The 2011 Maine/Quebec Number Theory Conference will take place on October 1 & 2 at the University of Maine in Orono. This conference is held annually, at l'Universite Laval in Quebec in even years and at the University of Maine in odd years. By providing a forum for number theorists from New England, Quebec, and beyond to present and discuss their research, the conference promotes interaction and collaboration between Canadian and American number theorists.

This year the featured topic at the conference is Arithmetic and p-adic Dynamics. This is a relatively new line of research in number theory that brings ideas from the classical theory of dynamical systems to the setting of algebraic varieties over number fields and local fields. Several of the architects of this field will lecture on the broad themes of the subject, the latest results, and possibilities for future development. There will also be invited speakers addressing other important areas of number theory, with 25-30 speakers in all. The small scale of the meeting (with around 60 attendees) makes this a good opportunity for graduate students and young mathematicians to interact with leading researchers.

Project Report

Number Theory, the study of the integers, is one of the oldest branches of mathematics. Although it is viewed as part of pure math, advances in this area continue to provide the theoretical basis for numerous important applications, including cryptography, and consequently, national security. The Maine/Québec Number Theory Conference is held annually in Québec City at Laval University (even years) and at the University of Maine (odd years). Since its inception in 1998, its scope has grown considerably, with speakers coming from around the world. However the primary purpose of the conference is to enhance and support the important research in number theory that is being carried out in New England and eastern Canada. In this respect, it continues to be a unique cross-cultural regional event. By providing a friendly and welcoming environment, the conference has also become an important venue for graduate students and junior faculty to speak about their work, learn about new developments, and make connections with other mathematicians. Such activity helps to ensure continued growth and interest in the field. This grant was used in support of the 13th annual meeting, held at the University of Maine on October 1-2, 2011. The funding was used for hotel rooms and travel expenses for participants, as well as for printing the 2011 conference poster. The scientific program consisted of 37 speakers, including 4 women, 7 graduate students, and 3 undergraduate students. In all, there were 59 participants, 23 of whom were graduate students from Brown University, Dartmouth College, Laval University, the University of Connecticut, the University of Maine, the University of Massachusetts, the University of Georgia, the University of Rochester, and Wesleyan University. The complete list of participants and the schedule of lectures with abstracts can be found on the conference website. We would like to express our sincere gratitude to the National Science Foundation, its staff, and the American taxpayers for providing this generous support, without which this successful conference would not have been possible.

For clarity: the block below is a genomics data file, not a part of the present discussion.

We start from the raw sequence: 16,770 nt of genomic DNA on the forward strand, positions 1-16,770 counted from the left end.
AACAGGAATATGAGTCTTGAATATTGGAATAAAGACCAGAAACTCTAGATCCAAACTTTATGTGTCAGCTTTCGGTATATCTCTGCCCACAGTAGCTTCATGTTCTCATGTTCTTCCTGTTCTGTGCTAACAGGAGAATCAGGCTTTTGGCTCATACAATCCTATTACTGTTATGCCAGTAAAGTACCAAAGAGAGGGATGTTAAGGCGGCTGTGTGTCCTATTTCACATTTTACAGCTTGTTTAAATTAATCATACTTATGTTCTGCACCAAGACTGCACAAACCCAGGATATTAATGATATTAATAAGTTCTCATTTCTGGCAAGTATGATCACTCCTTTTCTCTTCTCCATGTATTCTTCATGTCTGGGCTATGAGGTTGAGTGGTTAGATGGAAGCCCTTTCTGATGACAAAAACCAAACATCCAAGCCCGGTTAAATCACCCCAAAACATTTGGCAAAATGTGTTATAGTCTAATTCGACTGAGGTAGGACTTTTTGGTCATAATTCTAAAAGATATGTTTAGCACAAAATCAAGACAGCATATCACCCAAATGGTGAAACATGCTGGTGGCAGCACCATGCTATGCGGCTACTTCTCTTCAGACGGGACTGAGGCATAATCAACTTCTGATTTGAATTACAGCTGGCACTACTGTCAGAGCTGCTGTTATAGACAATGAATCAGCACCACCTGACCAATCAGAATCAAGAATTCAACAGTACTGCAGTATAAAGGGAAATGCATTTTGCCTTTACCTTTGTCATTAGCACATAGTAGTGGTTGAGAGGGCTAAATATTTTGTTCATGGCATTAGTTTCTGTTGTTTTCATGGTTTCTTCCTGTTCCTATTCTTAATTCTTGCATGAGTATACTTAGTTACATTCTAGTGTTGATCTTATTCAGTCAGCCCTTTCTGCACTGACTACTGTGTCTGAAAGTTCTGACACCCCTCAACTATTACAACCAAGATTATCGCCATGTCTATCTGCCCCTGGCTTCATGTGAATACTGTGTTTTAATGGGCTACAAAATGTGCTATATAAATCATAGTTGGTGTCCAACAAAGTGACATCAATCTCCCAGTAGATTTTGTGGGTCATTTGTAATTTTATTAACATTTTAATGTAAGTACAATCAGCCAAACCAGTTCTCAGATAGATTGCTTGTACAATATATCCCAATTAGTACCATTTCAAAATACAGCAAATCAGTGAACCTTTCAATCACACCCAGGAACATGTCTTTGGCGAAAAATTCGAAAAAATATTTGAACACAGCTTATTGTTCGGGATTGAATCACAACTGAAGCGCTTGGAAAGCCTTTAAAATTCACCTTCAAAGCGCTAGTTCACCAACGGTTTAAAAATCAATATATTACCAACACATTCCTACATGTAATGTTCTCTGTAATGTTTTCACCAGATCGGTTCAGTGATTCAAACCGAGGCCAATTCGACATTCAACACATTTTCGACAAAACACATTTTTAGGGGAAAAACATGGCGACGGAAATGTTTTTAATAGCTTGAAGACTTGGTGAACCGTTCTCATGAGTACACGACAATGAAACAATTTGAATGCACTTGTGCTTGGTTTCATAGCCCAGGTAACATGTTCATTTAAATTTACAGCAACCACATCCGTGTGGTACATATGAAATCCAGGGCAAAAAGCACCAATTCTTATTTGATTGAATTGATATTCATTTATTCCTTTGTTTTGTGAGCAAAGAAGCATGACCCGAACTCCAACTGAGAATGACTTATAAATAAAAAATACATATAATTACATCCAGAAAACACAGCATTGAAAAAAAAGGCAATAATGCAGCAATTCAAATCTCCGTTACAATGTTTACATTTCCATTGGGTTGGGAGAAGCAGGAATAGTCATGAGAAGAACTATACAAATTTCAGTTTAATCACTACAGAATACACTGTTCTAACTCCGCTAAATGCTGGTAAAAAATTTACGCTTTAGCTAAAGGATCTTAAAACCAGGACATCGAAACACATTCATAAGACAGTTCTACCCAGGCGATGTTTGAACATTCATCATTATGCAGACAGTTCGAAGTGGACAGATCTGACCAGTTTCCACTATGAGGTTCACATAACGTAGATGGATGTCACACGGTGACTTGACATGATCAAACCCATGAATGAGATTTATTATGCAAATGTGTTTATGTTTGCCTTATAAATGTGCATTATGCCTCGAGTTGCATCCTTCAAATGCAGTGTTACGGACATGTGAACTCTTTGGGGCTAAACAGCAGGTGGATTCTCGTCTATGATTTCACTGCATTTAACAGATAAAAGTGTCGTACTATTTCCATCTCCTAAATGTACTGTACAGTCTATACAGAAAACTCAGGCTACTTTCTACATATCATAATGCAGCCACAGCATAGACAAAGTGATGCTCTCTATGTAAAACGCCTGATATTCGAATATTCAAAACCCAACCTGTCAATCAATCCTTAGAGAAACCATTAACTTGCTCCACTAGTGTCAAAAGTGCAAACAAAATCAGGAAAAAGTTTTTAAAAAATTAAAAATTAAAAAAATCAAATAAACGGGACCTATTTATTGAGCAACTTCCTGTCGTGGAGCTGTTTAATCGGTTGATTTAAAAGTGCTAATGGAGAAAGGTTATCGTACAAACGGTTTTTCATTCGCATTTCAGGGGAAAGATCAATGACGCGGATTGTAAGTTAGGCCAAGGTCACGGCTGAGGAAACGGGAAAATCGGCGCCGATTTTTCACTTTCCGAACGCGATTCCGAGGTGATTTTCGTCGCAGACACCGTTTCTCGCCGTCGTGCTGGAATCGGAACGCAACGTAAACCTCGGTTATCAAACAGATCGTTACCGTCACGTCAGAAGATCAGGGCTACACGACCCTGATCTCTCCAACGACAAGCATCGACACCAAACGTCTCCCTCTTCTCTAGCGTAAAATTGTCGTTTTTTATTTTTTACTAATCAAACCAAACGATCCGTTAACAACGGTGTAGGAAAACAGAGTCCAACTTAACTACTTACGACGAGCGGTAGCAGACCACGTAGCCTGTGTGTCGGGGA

National Science Foundation (NSF)
Division of Mathematical Sciences (DMS)
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Tie Luo
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University of Maine
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